MONEY TALKS - Choosing when to retire is likely to be one of the most challenging decisions you will make in your lifetime. Although your retirement date and the date you begin collecting Social Security benefits do not have to be one in the same, they are closely correlated. Social Security income, despite only replacing 40% of the average wage earners pre-retirement income, remains a key component for those evaluating when to retire.
You Decide - Conversely the benefit you receive from Social Security can vary greatly depending on when you decide to begin collecting. Your Social Security benefits are calculated based on your full retirement age, which for those born between 1943 and 1954 is 66 years old. Reduced benefits are available starting at age 62 for those who want to begin collecting before their full retirement age. On the other hand a special retirement credit is also available for those who delay collecting their Social Security benefits beyond their full retirement age, up to age 70. The decision then becomes, would you rather begin receiving a smaller benefit earlier in life for a longer period of time or wait for a larger benefit that you will not receive as long?
Importance of Timing - Let’s start by putting some numbers down to help illustrate the importance that timing has on your retirement benefit. Say your full retirement age is 66 years old and your monthly benefit is $1,000. If you elect to begin collecting at age 62, your benefit is reduced to $750, a 25% reduction. However, if you choose to wait until age 70, your benefit grows to $1,320 per month, a 32% increase.
Life Expectancy - When looking at the numbers in isolation one could easily conclude that waiting until age 70 to collect is the more prudent option because your benefit would be 76% larger than your benefit at 62. Yet numbers can be deceiving and often don’t tell the whole story. If you began collecting $1,320 at age 70 you would have to live into your eighties in order to come out ahead of your friend who began collecting at 62. In fact, if you live to the average life expectancy for someone your age, it does not make much of a difference if you begin collecting benefits at age 62, 66, 70, or any age in-between. That being said, approximately one third of 65 year olds today will reach the age of 90, and more than one in seven will reach 95.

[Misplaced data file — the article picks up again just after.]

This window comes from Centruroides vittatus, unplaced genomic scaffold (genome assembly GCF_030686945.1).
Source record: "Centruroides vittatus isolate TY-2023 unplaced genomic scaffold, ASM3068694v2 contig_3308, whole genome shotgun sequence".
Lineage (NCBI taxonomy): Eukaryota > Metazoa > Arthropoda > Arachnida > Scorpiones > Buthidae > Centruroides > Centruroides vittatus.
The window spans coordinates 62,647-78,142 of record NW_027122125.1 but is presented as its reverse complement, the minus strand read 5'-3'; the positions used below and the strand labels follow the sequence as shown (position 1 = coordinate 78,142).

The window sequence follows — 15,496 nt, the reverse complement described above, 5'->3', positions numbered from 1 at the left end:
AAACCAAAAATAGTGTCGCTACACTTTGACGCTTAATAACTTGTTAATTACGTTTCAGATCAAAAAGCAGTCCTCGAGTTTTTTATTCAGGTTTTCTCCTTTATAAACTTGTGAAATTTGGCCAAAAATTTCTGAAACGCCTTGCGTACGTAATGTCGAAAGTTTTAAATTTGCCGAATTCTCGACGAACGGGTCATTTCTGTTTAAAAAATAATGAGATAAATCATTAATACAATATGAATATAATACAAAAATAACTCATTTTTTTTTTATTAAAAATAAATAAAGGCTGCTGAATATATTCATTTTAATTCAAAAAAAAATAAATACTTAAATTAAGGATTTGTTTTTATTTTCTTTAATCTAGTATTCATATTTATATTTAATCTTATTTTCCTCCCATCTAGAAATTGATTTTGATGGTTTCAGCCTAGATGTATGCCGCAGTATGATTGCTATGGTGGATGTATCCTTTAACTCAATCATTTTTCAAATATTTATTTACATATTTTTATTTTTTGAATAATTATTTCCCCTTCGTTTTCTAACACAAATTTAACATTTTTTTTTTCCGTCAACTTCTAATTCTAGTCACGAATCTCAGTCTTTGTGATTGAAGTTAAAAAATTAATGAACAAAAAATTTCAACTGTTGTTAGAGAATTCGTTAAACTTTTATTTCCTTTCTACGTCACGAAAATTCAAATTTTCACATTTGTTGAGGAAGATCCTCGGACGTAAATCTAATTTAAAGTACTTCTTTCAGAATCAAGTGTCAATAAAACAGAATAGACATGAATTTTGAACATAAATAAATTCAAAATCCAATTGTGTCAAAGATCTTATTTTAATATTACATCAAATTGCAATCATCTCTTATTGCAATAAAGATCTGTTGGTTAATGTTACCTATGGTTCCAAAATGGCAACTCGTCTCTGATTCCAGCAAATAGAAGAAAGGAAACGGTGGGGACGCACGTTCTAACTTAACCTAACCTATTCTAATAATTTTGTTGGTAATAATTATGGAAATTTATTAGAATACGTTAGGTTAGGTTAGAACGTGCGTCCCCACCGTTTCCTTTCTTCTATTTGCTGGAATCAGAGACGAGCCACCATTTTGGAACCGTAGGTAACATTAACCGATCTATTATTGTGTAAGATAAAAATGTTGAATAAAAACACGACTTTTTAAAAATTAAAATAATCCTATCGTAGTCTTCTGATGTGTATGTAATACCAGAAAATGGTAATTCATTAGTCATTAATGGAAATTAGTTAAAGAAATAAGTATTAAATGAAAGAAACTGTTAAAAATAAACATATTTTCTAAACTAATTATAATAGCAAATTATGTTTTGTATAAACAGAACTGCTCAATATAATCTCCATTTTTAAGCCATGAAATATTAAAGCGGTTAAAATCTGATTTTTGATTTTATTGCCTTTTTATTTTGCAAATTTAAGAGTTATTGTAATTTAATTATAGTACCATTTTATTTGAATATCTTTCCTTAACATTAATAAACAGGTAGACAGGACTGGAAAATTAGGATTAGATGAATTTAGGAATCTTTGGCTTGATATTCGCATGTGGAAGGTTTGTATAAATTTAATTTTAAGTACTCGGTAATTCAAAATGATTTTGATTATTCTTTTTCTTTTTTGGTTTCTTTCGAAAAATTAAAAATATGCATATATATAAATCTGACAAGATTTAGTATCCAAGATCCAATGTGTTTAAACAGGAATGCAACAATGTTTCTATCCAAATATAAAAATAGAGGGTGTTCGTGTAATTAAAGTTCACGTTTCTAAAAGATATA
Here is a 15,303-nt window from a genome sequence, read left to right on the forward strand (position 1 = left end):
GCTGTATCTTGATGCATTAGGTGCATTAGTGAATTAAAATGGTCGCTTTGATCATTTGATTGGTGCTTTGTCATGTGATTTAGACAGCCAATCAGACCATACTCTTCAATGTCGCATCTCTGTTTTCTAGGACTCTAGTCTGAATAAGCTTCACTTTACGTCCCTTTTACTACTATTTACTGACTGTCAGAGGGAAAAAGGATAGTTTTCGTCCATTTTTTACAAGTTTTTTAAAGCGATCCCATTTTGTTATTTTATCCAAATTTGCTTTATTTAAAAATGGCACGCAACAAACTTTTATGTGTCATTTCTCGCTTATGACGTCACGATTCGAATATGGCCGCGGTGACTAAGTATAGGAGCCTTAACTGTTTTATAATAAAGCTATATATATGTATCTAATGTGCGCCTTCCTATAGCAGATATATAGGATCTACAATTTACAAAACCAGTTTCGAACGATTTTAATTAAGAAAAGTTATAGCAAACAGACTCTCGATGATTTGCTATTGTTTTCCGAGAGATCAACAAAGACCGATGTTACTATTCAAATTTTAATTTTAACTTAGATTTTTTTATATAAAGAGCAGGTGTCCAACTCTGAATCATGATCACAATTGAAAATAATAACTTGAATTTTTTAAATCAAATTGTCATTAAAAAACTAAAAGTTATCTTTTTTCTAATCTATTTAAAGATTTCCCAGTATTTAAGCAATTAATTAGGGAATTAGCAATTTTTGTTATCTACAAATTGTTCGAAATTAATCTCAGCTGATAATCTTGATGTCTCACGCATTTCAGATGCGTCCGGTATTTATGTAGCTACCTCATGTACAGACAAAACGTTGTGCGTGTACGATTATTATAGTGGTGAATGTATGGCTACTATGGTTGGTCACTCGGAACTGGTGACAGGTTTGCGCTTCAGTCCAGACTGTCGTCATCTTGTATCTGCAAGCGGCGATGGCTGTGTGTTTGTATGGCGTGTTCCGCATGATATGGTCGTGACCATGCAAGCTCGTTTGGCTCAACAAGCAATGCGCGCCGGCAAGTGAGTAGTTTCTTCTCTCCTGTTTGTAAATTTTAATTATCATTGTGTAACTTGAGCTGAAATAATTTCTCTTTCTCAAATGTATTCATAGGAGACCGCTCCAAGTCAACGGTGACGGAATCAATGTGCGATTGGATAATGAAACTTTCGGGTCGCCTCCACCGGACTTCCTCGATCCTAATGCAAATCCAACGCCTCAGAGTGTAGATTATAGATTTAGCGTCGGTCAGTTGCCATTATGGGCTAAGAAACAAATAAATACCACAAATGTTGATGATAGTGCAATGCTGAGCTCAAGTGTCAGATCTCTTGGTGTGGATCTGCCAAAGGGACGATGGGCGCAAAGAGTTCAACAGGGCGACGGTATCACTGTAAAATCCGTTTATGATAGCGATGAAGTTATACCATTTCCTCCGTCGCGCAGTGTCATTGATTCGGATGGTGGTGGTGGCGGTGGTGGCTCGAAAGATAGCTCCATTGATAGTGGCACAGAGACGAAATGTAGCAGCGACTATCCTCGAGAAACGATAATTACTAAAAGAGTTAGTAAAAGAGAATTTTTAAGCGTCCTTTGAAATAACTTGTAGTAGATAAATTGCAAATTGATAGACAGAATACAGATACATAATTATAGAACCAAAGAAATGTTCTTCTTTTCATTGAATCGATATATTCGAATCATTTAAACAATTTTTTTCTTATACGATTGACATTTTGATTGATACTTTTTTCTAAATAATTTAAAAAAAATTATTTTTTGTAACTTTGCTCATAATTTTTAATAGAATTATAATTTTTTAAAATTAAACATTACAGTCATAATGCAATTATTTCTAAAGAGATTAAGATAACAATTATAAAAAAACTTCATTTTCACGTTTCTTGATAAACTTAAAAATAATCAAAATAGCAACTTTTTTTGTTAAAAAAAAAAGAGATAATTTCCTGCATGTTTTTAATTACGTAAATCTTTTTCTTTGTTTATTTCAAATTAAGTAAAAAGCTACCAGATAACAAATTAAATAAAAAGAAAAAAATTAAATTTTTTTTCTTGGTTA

No Correct Age - So what exactly does all this mean? Absolutely nothing. Unless you have a crystal ball and can see into the future no one knows when they will be knocking on heaven’s door. There is no correct age to begin collecting social security benefits because everyone’s circumstances are different. There are several key factors such as cash flow, health, and family longevity that should be considered before rushing to judgment.
Educated Decision - The first step towards making an educated decision is to understand the facts as they relate to your specific situation. A good way to start is by checking out your earnings record on your Social Security Statement; to create an account go to www.socialsecurity.gov/mystatement. From there you can access your complete earnings record as well as your estimated monthly benefits at age 62, 66, and 70. Knowing your exact benefit may help you to determine the right time to begin collecting. For someone who is healthy with longevity in their family history, a better option may be to delay collecting until age 70. While someone who is beginning to develop some health problems may be better off taking the benefit at age 62 and traveling while they’re still mobile. Only you can decide the right time. For more information please visit www.ssa.gov or contact your local financial advisor.